November is American Diabetes Month. It’s a great time to raise awareness of the disease with your patients and staff, including the role of regular exams in early diagnosis and the importance of oral health care in managing diabetes.
For your patients with Type I and Type II diabetes, receiving appropriate, ongoing dental care is vital. Diabetes has a strong connection to poor oral health and has been linked to a number of oral health conditions, including:
And while there’s quite a bit of evidence that diabetes can negatively affect oral health, there’s also some evidence that poor oral health can worsen diabetes.
More than 37 million people in the U.S. have diabetes, according to the Centers for Disease Control and Prevention (CDC). To put that in perspective, that’s nearly 15% the country’s population. As many as one in three American adults has prediabetes. The CDC also estimates that more than 20% of the people who have the disease are unaware they have it.
Along with taking a toll on your patients, diabetes also takes a toll on the economy: Medical costs and lost work and wages for people with diabetes add up to more than $300 billion per year.
To help you care for your patients with diabetes effectively, here’s a helpful guide created by Dr. Michael M. Tarighati, DMD, MAGD, MPH, a dental consultant for Delta Dental.
Work together as a team to manage their oral health. This includes discussing the role of nutrition as it relates to diabetes and its potential oral manifestations. Offer these patients a nutritional questionnaire with examples of healthier food options that promote healthy outcomes.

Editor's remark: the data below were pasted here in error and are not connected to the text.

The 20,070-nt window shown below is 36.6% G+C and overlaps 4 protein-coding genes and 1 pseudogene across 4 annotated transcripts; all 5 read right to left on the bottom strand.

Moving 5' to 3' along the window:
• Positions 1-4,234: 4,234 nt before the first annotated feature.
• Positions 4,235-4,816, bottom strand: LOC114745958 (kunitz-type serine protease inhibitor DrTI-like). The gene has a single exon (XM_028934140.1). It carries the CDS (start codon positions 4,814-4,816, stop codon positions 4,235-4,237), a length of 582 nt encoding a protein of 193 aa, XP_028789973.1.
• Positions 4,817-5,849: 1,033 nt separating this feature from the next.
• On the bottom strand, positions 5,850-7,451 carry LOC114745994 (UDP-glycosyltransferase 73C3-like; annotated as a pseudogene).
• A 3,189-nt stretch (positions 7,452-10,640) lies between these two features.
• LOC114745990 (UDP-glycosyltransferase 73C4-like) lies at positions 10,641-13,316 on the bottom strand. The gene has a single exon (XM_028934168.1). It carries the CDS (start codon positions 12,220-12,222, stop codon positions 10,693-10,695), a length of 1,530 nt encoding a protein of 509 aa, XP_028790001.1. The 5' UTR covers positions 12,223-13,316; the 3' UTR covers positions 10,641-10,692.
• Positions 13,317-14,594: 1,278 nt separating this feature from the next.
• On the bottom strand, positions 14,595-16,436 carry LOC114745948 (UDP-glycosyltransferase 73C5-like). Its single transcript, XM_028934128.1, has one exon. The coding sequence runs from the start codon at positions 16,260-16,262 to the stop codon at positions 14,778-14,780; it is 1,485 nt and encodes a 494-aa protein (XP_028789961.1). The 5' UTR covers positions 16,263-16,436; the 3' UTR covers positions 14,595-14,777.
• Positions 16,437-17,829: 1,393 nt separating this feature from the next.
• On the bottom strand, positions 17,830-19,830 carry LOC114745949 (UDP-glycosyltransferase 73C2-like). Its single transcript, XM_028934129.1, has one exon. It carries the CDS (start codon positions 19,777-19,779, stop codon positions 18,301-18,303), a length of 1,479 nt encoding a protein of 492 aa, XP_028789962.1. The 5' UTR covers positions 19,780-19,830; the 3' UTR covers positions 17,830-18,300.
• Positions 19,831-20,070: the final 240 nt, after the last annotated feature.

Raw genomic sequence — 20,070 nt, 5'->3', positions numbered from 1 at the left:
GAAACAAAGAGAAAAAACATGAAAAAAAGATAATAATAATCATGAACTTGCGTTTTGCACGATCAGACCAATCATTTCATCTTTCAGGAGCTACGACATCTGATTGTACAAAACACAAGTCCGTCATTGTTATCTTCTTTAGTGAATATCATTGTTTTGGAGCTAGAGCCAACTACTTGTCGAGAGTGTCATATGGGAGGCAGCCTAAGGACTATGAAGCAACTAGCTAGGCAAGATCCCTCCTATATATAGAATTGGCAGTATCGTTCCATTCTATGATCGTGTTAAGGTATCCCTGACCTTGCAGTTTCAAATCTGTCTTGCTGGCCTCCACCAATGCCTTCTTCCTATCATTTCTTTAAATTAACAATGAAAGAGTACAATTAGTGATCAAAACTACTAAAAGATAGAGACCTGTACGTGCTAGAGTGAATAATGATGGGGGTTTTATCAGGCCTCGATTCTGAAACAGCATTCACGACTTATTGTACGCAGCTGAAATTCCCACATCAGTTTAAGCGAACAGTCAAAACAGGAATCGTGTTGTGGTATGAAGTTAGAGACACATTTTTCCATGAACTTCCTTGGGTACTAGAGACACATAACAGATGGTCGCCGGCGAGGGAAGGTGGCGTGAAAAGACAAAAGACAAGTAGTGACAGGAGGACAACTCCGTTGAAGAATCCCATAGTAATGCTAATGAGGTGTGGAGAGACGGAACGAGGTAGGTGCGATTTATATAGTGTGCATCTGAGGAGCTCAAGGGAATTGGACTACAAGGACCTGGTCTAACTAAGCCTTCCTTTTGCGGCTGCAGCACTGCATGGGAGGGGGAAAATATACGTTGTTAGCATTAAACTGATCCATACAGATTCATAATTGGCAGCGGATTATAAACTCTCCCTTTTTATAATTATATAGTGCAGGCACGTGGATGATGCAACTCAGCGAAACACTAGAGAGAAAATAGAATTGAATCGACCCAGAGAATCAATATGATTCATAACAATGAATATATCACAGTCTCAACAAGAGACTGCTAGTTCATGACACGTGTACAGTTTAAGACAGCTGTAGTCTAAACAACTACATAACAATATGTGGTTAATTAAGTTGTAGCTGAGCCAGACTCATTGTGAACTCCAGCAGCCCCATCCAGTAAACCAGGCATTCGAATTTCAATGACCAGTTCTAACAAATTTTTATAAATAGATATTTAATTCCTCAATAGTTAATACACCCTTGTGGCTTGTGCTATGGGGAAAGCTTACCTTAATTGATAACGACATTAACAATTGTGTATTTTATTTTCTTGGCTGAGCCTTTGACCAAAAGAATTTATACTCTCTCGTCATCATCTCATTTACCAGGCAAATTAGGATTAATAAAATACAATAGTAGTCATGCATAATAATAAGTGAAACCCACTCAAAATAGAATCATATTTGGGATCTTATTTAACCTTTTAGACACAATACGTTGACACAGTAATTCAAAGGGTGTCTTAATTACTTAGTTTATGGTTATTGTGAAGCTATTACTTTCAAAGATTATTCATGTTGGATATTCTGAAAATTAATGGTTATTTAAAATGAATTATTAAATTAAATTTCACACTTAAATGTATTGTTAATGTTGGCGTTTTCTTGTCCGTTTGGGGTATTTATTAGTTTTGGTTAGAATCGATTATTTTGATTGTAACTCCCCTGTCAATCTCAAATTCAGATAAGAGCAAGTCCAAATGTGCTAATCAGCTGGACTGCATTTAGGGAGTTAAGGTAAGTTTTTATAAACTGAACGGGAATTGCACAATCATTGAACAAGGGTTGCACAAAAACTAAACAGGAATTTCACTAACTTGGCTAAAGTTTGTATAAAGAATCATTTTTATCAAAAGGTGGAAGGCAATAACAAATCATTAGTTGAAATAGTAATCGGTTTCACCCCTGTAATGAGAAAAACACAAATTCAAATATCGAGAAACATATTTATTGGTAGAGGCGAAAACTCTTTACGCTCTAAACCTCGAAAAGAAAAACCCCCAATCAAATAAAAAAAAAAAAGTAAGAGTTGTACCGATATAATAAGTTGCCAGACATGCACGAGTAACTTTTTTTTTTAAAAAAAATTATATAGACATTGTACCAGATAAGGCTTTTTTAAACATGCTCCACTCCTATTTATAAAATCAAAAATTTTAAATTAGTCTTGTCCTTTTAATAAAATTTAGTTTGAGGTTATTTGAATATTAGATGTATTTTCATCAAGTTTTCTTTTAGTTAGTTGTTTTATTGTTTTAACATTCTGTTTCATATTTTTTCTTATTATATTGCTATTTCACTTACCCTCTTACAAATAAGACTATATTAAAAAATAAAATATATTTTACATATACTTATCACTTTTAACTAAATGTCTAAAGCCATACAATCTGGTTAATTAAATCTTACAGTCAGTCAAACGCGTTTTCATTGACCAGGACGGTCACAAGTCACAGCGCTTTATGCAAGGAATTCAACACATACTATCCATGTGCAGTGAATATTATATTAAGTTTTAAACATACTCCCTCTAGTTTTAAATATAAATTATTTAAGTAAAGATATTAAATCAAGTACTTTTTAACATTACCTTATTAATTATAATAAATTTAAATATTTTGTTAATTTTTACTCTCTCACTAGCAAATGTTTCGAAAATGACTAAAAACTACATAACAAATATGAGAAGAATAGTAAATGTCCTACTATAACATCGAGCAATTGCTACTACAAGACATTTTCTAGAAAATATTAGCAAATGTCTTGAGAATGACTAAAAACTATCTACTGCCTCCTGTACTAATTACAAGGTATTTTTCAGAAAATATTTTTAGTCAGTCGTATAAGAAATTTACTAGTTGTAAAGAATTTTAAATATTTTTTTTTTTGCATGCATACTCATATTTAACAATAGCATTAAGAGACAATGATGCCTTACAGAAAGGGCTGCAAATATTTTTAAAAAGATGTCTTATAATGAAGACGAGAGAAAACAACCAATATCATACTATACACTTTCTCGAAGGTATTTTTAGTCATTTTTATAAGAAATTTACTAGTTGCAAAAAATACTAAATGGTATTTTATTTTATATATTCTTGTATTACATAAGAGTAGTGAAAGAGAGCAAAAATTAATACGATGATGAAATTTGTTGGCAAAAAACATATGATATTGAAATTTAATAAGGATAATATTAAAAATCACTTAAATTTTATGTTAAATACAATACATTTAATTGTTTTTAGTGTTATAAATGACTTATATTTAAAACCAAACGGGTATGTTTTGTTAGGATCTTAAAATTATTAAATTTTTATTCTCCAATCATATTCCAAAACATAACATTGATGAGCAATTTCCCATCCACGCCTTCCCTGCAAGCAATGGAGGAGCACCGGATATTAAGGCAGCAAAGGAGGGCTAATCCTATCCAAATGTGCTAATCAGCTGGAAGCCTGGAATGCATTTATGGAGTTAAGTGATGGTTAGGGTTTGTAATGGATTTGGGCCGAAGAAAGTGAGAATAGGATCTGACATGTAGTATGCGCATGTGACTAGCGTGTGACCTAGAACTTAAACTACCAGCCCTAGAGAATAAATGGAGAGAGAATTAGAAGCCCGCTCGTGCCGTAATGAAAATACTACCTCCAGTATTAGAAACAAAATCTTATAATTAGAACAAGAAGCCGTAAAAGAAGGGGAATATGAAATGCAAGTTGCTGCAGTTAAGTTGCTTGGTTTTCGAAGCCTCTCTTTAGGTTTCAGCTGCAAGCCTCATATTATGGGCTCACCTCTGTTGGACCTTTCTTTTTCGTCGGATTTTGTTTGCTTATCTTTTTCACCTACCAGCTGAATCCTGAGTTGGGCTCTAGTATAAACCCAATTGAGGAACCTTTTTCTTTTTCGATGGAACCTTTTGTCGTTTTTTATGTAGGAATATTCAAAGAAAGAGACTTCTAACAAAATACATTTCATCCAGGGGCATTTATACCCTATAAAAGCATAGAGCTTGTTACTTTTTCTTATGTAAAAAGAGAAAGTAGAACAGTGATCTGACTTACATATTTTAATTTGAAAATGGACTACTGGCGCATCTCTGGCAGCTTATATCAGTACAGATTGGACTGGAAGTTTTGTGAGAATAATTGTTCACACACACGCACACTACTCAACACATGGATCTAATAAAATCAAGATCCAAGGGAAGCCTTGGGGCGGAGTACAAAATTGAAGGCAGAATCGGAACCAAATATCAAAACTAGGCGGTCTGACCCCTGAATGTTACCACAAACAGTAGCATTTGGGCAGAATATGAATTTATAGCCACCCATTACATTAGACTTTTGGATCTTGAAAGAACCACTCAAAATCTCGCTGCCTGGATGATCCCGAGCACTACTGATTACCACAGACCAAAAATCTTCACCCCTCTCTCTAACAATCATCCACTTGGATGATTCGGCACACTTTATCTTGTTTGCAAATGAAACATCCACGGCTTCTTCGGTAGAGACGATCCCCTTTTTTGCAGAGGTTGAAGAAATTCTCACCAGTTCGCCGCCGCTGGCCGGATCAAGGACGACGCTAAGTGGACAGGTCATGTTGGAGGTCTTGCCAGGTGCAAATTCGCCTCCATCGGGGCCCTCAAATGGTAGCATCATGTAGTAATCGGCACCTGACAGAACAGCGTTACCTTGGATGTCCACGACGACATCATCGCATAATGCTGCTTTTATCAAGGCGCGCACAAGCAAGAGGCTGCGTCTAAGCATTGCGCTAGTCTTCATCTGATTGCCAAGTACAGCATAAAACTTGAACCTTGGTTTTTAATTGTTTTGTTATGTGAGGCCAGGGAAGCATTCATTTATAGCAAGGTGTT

To avoid hypoglycemic episodes, schedule your patients with diabetes in the morning, after they’ve had their breakfast and taken their oral medication, such as metformin, or injected with insulin. Make sure you give these patients breaks between treatments and don’t book lengthy appointments of over one hour. Remember that these patients need regular snack and restroom breaks.
For more complex procedures, such as root canal or crown and bridge procedures, consider scheduling multiple appointments and breaking up the length of the appointment into multiple shorter ones.
Regular exams are important to let you thoroughly examine the patient’s mouth and, with the aid of recent radiographs, to rule out presence of caries. You can also detect potential signs of oral cancer and look out for suspicious lesions, sore spots and root caries.
Assess their periodontal status via full-mouth periodontal charting. Treat via scaling and root planing.
Show your patients how to brush with a soft bristle toothbrush and fluoride toothpaste twice a day, especially after meals, and floss every night. Consider recommending an electric toothbrush with soft bristles, such as those from Sonicare, and an essential hydrofloss aid, such as a Waterpik.
Prescribe 5,000 PPM fluoride toothpaste for caries prevention or remineralization. It’s also important to assess salivary flow and prescribe xerostomia relief mouth spray, gel or oral rinse.
These services are crucial to ensure these patients have access to the care they need. Delta Dental makes remote consultations available through Delta Dental – Virtual Consult.
Confirm that these patients are well supported and collaborate with their physicians when necessary. This includes making sure they have access to a glucometer and other essential tools.
Finally, don’t forget to tell your patients about Delta Dental’s online resources such as Grin! magazine and our wellness library. These resources are full of informative content, including articles about the links between diabetes and oral health and tips for maintaining oral health, overall wellness and more.